Case 2: As a brand manager at a large food manufacturer, you’re positioning a new product for entry into the highly competitive snack food market. This product is low-fat and low-calorie, and should prove to be unusually successful, especially against the rapidly-growing pretzel market. You know that one of your leading competitors is preparing to launch a similar product at about the same time. Since market research suggests that the two products will be perceived as identical, the first product to be released should gain significant market share.
A research report from a small, independent lab – Green Lab – indicates that your product causes dizziness in a small group of individuals. Green has an impressive reputation and their research has always been reliable in the past. However, the research reports from two other independent labs don’t support Green’s conclusion. Your director of research assures you that any claims of adverse effects are unfounded and the indication of dizziness is either extremely rare or the result of faulty research by Green Lab. Since your division has been losing revenue because of its emphasis on potato chips and other high-fat snack food, it desperately needs a low-fat money maker. Since you were brought into the division to turn it around, your career at the company could depend on the success of this product.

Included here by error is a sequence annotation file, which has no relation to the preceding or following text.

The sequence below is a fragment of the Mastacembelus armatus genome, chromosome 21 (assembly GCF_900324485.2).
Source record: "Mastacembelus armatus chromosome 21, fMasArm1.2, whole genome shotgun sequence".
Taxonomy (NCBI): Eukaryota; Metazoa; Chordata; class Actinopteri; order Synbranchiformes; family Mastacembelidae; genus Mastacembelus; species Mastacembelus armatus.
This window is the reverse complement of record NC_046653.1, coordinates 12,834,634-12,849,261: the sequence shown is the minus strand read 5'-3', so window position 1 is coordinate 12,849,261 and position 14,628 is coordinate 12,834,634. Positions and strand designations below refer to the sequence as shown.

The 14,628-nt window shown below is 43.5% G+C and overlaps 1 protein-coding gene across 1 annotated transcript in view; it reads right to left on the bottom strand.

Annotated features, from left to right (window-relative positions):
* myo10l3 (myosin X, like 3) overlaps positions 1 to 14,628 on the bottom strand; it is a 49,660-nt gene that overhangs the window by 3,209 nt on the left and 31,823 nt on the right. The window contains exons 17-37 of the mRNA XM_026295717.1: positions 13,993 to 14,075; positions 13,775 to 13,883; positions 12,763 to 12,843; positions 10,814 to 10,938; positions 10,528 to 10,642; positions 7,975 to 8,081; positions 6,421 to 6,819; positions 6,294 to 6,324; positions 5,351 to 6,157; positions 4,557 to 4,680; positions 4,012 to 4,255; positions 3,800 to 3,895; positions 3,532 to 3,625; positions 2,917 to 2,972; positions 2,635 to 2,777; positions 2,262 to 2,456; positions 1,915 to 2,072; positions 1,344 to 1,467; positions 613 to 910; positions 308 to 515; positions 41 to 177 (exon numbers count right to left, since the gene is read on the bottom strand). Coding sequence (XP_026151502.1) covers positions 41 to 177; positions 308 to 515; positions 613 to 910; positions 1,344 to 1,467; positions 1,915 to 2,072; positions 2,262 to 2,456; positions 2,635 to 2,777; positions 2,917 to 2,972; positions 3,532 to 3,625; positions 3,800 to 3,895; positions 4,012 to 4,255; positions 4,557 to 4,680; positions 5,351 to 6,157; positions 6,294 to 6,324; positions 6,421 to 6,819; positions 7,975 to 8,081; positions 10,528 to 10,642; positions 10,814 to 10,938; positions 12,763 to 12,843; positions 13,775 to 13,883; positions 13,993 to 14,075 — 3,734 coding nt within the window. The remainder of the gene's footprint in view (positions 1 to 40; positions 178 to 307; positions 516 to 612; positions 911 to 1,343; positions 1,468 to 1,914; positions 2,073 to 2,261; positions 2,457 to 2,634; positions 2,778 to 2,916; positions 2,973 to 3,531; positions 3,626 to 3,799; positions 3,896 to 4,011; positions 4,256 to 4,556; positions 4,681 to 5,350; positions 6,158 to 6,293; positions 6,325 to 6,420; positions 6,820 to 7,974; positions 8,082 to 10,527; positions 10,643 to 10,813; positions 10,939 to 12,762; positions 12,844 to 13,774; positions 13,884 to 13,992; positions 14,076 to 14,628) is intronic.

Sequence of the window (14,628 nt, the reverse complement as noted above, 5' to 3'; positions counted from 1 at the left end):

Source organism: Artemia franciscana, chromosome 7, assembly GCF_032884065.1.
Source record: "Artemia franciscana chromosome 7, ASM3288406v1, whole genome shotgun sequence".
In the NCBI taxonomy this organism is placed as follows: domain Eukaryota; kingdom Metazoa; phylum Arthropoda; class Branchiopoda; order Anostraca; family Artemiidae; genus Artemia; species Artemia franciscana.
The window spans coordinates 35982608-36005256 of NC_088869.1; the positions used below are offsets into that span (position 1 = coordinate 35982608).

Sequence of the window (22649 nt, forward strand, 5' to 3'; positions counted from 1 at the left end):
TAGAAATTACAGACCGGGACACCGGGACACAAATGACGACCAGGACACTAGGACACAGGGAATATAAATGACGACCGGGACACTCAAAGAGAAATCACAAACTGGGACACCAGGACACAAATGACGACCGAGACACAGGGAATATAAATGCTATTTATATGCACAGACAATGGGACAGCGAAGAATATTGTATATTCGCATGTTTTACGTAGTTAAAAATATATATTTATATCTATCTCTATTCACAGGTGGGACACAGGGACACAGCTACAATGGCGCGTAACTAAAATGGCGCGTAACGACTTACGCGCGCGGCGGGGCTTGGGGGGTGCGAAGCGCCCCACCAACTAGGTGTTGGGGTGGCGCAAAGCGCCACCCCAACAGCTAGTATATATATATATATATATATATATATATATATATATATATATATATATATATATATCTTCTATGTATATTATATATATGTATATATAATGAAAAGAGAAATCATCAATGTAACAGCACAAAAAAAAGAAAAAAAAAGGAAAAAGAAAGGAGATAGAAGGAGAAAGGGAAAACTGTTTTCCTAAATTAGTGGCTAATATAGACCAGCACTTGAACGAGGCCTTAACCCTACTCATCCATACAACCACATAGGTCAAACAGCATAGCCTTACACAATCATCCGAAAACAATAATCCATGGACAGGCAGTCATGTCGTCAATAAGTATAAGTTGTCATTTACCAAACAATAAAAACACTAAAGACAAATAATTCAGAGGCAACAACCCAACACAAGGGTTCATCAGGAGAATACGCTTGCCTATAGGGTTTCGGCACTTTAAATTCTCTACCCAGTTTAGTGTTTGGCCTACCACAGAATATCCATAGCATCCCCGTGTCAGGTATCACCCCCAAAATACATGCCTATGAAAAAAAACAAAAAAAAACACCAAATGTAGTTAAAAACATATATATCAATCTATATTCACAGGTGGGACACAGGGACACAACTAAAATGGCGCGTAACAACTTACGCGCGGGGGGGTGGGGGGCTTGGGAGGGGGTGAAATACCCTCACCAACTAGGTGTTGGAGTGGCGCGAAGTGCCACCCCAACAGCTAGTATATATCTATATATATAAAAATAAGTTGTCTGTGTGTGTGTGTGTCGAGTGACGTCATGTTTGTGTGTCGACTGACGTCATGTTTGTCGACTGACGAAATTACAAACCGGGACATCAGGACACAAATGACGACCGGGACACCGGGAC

What are your alternatives? What is your obligation to consumers? Who are your other stakeholders and what do you own them? What is your obligation to your employer and to other employees at your company? What should your course of action be? How can you apply the due care theory to this case?